MEXICO CITY (Reuters) – A tax withholding plan in Mexico for drivers at ride-hailing firms envisaged as voluntary when it was unveiled earlier this week could become obligatory in 2020, Spanish company Cabify said on Friday.
Mexico’s government on Monday outlined the scheme due to be implemented on June 1, and Cabify, Uber Technologies and several other companies said they would participate.
Chinese rival Didi said it would not take part to begin with, however, prompting criticism from Cabify and others that their absence from the program could distort the market.
“What’s been discussed with the finance ministry is that this year it’ll be a voluntary program … and it’s very likely that next year it’ll be part of … the budget spending plan or a new law,” Ramon Escobar, Cabify’s director in Mexico, told reporters on a conference call.
When asked if that meant it would become binding, he said “that’s the conversation we’re having today.”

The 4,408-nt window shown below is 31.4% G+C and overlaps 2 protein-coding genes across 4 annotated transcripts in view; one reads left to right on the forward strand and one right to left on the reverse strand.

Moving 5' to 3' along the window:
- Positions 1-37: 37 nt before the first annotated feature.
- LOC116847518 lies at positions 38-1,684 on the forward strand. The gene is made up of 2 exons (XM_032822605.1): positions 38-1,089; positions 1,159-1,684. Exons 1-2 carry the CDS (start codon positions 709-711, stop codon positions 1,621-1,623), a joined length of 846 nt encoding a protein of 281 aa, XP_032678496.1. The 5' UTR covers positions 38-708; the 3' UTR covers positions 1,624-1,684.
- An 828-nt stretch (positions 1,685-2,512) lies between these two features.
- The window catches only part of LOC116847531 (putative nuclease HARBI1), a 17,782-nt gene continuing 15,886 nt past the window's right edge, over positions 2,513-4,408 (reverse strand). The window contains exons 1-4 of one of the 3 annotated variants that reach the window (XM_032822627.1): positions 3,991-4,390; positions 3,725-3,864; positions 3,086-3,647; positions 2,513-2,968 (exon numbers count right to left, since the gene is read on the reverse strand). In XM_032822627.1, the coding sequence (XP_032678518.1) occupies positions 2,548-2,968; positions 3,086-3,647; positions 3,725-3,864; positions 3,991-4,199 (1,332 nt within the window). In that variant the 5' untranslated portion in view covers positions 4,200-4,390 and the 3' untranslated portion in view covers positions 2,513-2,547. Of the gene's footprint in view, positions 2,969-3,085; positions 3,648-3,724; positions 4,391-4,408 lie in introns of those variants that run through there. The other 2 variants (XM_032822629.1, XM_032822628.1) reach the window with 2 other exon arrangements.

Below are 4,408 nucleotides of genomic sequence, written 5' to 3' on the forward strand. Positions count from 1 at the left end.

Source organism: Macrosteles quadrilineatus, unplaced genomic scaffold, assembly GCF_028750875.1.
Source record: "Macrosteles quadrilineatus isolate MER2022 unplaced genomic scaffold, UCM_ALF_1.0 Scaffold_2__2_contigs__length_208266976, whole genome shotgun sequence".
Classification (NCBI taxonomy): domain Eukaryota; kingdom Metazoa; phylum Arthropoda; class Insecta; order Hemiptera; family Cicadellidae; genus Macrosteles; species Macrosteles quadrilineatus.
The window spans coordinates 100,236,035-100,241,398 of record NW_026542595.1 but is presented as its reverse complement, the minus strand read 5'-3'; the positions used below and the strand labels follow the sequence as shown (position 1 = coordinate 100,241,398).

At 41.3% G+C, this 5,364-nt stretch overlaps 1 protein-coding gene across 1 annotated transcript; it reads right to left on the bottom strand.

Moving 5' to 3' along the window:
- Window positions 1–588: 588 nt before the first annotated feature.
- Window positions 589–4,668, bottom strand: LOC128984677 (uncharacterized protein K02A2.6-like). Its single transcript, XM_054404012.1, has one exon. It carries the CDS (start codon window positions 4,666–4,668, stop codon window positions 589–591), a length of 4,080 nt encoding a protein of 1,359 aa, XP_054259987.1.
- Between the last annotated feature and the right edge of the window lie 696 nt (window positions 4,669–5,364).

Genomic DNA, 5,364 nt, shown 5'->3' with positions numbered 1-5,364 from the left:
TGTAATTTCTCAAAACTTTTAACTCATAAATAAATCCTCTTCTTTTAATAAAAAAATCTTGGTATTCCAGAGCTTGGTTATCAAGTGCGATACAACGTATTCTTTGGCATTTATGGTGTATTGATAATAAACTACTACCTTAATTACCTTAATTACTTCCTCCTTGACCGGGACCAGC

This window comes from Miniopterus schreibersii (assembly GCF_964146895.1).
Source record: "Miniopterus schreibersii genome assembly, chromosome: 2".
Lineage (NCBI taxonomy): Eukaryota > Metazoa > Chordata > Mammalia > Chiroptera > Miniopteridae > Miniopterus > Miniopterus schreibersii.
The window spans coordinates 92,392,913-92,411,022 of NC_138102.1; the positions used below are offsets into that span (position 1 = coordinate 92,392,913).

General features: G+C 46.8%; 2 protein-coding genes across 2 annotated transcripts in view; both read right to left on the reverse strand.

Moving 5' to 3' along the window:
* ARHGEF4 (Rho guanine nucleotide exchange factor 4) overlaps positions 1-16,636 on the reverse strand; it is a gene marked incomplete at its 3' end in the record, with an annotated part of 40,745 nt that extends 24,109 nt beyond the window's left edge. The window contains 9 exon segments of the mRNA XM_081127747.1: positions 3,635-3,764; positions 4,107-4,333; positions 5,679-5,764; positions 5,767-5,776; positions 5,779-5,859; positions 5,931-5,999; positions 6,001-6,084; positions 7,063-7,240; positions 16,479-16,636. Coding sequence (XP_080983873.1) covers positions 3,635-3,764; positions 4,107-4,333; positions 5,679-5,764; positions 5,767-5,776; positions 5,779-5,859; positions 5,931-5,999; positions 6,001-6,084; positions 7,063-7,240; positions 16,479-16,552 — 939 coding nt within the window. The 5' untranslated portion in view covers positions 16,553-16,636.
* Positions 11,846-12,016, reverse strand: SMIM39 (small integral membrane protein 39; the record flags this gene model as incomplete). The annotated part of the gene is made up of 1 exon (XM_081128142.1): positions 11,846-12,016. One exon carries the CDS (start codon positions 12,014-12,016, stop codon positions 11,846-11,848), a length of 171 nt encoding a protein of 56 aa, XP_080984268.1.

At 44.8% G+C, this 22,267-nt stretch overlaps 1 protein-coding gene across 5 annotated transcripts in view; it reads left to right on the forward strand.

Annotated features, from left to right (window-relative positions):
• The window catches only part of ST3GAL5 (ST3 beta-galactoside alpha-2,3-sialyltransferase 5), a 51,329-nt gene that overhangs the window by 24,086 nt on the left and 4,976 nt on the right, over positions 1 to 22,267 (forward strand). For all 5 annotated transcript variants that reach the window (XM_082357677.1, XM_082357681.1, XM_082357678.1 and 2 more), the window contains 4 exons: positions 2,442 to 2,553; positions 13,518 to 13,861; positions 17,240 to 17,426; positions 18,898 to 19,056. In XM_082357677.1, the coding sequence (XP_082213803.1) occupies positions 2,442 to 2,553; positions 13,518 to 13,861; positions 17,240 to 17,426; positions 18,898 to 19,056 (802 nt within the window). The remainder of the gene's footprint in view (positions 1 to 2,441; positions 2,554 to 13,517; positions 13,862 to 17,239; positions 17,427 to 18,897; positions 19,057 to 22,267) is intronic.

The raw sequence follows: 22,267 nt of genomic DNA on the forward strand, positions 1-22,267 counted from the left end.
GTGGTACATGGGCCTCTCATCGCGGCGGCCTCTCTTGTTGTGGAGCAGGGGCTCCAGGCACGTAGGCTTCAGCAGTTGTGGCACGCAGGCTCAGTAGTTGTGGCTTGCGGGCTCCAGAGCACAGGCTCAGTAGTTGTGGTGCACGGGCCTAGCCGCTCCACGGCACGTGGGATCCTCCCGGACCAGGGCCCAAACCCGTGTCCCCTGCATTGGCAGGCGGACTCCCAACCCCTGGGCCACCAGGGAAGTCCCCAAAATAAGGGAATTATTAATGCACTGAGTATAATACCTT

Mexico’s finance ministry did not immediately respond to a request for comment.
A Didi spokesman said the company will “continue to comply with all tax laws and obligations, and we will continue to encourage our driving partners to do the same.” The firm would continue to analyze its participation in the scheme, he added.
The scheme foresees a monthly value-added tax (VAT)withholding rate of 8% and an income tax rate ranging from 3% to 9%, according to Uber.
Reporting by Sharay Angulo and Julia Love; Editing by Sonya Hepinstall